Funds from the Lend-Lease Act, which the USA had already put into effect in March 1941, now also flowed to Latin America, so that coastal protection, internal security and logistical support could be guaranteed. However, some states, especially Argentina, eluded the lure and grasp of the northern hegemonic power, which responded with boycotts and embargoes.
The other side did not remain idle either. The submarine war raged in the Caribbean. Oil-laden tankers off Venezuela were the target of German and Italian attacks. In total, more than 400 ships were sunk in this area. At the same time, intensive German espionage activity developed in Latin America, the aim of which was to spy on the economic activities of the enemy powers or to intercept radio communications. Secret broadcasting stations were set up in several countries as part of Operation Bolivar to report the information to Germany. The Allied counter-espionage was aware of these covert activities: the FBI identified a total of 832 Axis spies in Latin America over the course of the war, of whom 336 were arrested; 105 people were convicted. In addition, 24 broadcasting stations could be switched off. A German sabotage unit in Brazil that had already prepared for larger operations remained undiscovered for a long time.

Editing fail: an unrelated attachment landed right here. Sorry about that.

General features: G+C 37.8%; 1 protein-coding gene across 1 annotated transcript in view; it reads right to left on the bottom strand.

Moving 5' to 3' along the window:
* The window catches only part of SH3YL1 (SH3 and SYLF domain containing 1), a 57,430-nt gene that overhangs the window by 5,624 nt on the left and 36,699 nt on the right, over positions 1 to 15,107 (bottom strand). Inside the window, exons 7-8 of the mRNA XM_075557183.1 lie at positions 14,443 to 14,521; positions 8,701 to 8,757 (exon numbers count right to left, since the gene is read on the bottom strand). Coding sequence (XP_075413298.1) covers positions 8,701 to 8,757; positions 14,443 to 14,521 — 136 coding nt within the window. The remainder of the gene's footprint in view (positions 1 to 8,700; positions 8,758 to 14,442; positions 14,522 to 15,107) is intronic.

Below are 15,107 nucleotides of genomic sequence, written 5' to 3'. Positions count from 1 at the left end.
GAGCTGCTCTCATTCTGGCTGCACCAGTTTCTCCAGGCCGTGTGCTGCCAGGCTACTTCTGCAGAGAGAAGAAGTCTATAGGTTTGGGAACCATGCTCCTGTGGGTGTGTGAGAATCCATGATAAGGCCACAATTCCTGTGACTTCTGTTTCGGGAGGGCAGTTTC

Locked in camp
The German-speaking communities in Latin America, which had split up between supporters and opponents of National Socialism, and Japanese immigrants were quickly targeted. The State Department urged the Latin American governments to expropriate these groups and place them under supervision. The larger states like Brazil, Colombia and Mexico set up their own internment centers; others illegally turned over the incriminated individuals, often their own nationals, to the United States, where they spent the remainder of the war in camps.